The scene was straight out of a science fiction movie. Thick coils of wire wound like serpents along the pale green walls. More wire slithered up from the floor in bundles as thick as rope. Part of an overhead instrument panel hung from the ceiling, suspended by yet more wires.
The investigation into why an Embraer Legacy and Gol Airlines Boeing 737 collided over the Amazon jungle last September 29 isn’t expected to conclude for several months, but that hasn’t stopped Brazil’s Federal Police from recommending criminal prosecutions for ExcelAire pilots Joseph Lepore and Jan Paladino.
Phoenix-based Honeywell announced last month it had received TSO approval for phase IV, the latest version of the Primus Epic control display system/retrofit (CDS/R). The phase IV upgrade will allow the CDS/R to display electronic charts and maps, as well as satellite weather. In addition to the electronic charts and weather, Honeywell said the CDS/R offers an 8- by 10-inch full-color screen, GPS, satcom capability, TCAS and EGPWS.
AOPA wrote a letter to the FAA last week saying that if a new policy outlined in Advisory Circular (AC) 90-100A is allowed to remain as it is currently written, more than 25,000 GPS users will not be able to use the unit as a substitute for DME or Rnav procedures.
L-3 Avionics Systems has received STC approval aboard the King Air C90 for its new Iris infrared imaging system for general aviation aircraft, along with FAA Parts Manufacturer Approval. The C90 is the first application for Iris, which a spokesperson said is generating “tremendous interest. We have installation and certification programs under way for many different platforms.”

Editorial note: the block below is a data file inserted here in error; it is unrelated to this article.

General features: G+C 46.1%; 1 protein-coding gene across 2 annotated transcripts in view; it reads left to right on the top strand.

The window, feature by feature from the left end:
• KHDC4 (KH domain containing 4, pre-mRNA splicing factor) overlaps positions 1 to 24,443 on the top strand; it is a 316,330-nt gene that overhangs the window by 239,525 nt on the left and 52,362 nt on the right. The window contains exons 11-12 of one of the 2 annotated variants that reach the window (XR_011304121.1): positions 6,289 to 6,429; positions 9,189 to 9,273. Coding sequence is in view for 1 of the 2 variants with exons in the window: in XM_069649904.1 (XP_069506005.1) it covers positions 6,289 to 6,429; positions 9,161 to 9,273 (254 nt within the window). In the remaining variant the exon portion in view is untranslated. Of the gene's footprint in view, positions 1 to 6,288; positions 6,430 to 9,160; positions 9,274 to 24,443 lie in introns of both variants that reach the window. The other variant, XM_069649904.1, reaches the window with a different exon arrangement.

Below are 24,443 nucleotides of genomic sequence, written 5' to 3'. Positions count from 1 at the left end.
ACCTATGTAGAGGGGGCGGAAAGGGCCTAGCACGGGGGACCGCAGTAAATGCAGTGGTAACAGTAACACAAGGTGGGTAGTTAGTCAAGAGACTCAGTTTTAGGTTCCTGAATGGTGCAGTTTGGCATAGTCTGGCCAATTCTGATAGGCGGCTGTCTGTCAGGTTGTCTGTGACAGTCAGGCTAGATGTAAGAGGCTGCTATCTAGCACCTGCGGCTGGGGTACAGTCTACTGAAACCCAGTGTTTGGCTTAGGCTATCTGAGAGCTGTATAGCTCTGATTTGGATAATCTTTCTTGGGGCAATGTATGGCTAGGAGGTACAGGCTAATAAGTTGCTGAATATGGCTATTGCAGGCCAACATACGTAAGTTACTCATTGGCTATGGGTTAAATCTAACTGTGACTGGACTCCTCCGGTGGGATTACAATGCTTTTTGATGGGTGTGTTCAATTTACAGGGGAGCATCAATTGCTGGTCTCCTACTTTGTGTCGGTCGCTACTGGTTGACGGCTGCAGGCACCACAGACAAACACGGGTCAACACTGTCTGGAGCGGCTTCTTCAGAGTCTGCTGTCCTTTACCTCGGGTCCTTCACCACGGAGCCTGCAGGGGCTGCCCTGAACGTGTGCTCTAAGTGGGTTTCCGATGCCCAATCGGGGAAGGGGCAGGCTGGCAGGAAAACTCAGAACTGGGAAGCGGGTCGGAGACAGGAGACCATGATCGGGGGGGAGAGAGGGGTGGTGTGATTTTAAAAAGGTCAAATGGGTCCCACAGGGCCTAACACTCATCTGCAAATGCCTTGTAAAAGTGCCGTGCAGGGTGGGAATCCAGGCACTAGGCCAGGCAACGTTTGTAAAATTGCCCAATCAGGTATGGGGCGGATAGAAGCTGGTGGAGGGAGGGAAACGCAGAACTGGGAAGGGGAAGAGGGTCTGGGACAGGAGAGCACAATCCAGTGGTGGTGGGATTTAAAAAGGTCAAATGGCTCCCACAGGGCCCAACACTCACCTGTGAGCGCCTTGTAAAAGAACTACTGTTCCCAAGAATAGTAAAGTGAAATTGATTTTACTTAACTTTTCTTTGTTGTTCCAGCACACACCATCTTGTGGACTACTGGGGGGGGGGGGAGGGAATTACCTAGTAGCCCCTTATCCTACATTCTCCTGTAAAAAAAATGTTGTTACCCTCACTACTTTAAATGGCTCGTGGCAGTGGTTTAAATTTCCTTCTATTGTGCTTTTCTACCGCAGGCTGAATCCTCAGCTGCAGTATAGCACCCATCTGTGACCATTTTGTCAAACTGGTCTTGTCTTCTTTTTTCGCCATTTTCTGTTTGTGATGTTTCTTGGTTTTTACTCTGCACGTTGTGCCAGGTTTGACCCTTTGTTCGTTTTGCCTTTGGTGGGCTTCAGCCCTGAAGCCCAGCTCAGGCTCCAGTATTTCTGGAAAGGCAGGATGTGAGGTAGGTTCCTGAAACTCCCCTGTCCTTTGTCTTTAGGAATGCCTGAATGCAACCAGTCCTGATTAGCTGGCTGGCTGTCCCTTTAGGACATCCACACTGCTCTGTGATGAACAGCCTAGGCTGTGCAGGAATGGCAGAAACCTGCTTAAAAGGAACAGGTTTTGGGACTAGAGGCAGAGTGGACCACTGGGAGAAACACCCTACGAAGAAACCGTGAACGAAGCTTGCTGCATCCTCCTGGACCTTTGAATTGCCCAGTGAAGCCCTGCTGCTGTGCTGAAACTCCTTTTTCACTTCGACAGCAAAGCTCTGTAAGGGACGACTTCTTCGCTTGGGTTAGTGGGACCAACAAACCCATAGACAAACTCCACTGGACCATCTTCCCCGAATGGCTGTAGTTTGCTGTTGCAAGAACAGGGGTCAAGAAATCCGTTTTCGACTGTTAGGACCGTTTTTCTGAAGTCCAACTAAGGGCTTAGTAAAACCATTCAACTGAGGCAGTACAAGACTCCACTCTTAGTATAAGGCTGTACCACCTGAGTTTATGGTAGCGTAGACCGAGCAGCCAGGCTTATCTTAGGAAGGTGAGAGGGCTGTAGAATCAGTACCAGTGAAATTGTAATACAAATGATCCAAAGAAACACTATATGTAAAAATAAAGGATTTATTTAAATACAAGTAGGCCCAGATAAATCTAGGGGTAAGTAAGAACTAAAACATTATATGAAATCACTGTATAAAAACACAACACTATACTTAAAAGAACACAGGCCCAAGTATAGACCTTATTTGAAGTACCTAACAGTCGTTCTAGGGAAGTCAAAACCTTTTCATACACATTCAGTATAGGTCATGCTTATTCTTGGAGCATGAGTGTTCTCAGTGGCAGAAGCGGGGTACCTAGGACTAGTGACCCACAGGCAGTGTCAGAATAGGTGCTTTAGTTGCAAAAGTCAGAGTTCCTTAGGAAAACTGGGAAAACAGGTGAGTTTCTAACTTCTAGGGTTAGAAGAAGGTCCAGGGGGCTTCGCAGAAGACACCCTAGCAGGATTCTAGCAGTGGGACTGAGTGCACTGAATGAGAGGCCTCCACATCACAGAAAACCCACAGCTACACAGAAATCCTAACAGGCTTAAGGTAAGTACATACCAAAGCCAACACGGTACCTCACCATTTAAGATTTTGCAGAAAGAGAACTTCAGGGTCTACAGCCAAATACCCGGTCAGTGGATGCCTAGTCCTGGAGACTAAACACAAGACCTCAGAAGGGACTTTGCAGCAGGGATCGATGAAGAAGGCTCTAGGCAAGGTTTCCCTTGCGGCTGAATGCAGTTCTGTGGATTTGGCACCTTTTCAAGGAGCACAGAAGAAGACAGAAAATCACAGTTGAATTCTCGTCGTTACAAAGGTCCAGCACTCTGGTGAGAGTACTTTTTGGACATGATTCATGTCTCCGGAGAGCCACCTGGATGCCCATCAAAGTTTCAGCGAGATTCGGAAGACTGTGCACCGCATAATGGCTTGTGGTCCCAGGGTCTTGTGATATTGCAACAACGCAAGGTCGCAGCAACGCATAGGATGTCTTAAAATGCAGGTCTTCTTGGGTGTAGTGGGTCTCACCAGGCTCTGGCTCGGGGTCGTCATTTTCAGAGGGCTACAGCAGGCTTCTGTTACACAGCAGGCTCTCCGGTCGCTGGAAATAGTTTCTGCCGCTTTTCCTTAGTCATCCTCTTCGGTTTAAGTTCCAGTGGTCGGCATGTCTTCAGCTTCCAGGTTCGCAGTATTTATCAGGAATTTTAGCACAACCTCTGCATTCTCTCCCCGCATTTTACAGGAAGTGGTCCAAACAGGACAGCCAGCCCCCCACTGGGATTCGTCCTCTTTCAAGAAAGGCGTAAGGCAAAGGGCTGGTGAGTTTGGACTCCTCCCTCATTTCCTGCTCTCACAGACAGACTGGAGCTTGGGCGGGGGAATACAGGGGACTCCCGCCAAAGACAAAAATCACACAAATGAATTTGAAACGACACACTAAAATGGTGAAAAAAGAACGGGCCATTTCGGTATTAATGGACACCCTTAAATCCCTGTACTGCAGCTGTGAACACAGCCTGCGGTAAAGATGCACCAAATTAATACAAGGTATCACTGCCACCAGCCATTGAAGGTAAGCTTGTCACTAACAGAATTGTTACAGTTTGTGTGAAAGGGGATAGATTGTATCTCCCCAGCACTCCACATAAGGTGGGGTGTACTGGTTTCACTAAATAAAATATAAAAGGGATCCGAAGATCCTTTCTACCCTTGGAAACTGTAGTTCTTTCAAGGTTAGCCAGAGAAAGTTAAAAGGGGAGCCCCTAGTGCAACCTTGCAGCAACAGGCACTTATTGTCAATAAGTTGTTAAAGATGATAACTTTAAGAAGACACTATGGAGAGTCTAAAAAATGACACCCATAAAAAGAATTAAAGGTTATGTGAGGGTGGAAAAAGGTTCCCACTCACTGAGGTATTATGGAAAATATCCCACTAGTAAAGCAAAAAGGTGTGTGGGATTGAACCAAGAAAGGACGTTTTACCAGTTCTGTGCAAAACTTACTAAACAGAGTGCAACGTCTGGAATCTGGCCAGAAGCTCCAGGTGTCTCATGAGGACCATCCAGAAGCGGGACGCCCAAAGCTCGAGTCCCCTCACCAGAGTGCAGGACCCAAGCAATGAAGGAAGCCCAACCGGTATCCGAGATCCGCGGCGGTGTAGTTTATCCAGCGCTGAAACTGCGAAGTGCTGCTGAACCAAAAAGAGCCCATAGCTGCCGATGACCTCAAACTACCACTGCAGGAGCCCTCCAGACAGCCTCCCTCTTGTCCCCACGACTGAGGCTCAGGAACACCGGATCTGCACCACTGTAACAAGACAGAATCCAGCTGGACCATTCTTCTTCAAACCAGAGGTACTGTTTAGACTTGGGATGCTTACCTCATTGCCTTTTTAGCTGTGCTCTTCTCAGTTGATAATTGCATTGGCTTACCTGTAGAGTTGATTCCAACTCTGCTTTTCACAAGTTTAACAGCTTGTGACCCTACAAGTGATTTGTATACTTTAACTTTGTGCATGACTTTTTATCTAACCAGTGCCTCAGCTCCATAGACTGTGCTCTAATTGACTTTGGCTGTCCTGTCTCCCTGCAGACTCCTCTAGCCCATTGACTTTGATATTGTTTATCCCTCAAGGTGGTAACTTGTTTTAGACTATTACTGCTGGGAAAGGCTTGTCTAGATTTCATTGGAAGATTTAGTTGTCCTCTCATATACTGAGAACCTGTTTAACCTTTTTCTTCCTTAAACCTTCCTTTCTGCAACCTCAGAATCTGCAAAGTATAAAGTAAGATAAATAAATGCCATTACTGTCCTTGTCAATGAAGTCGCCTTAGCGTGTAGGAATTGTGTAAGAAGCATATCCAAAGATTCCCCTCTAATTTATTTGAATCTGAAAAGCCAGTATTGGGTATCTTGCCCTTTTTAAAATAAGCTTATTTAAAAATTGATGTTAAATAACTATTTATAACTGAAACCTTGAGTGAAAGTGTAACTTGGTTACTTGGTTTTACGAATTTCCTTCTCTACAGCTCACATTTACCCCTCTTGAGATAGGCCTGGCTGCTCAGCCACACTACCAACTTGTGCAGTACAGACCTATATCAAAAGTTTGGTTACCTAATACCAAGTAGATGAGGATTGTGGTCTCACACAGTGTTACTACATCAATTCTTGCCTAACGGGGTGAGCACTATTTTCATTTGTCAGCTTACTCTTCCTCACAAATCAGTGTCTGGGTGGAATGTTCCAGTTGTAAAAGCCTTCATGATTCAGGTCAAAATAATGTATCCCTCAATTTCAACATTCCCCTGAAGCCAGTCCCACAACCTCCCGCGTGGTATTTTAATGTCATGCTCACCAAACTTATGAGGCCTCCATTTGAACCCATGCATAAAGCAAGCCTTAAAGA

One of Eurocontrol’s senior navigation managers says the business aviation community should be acting now to prepare for the introduction of the EGNOS (European geostationary navigation overlay service) augmented satellite approach and landing system.
Future versions of Honeywell’s integrated primary flight display (IPFD) may include 3-D airport maps that would give pilots a clear view of the entire airport surface whatever the weather or time of day, the company has revealed.
FAA Airworthiness Directive 2007-10-15, effective June 21, requires that operators of all 765 U.S.-registered Cessna Caravans install low-airspeed awareness systems at a cost of about $8,200 per airplane.
Lingering technical issues are forcing Garmin to delay plans for upgraded WAAS capability in the company's GNS 430/530 and GPS 400/500 panel-mount avionics, according to a spokesman. Explaining that the upgrades will require "a major software rewrite" in addition to minor hardware changes, the spokesman indicated that the capability is now not expected to be available before next year's third quarter.
Revue Thommen, the Swiss avionics manufacturer (Booth No. 712), has announced that its AD32 air data display with autopilot alerter has been integrated into an RVSM package available for European-registered Hawker Beechcraft King Air twin turboprops. The European Aviation Safety Agency issued an STC for the package to Elliott Aviation of the U.S.